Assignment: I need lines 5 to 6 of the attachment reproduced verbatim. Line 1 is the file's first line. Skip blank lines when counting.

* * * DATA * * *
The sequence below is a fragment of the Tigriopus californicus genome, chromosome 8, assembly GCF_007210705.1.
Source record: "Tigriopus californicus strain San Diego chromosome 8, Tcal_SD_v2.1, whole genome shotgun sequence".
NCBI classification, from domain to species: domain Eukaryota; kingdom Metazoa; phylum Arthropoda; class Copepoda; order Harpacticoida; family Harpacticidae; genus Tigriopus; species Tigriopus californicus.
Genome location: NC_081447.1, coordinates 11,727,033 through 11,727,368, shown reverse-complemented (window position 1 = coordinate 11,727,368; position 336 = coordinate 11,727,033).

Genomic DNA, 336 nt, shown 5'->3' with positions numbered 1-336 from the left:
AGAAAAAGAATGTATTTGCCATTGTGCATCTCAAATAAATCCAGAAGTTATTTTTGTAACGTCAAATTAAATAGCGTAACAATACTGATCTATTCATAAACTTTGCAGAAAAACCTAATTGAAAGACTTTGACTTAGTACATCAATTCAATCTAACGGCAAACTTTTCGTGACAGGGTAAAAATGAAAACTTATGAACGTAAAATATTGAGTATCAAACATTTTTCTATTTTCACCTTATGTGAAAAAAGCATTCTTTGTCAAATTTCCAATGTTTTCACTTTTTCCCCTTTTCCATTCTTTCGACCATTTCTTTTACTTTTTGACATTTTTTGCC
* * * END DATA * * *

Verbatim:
Genomic DNA, 336 nt, shown 5'->3' with positions numbered 1-336 from the left:
AGAAAAAGAATGTATTTGCCATTGTGCATCTCAAATAAATCCAGAAGTTATTTTTGTAACGTCAAATTAAATAGCGTAACAATACTGATCTATTCATAAACTTTGCAGAAAAACCTAATTGAAAGACTTTGACTTAGTACATCAATTCAATCTAACGGCAAACTTTTCGTGACAGGGTAAAAATGAAAACTTATGAACGTAAAATATTGAGTATCAAACATTTTTCTATTTTCACCTTATGTGAAAAAAGCATTCTTTGTCAAATTTCCAATGTTTTCACTTTTTCCCCTTTTCCATTCTTTCGACCATTTCTTTTACTTTTTGACATTTTTTGCC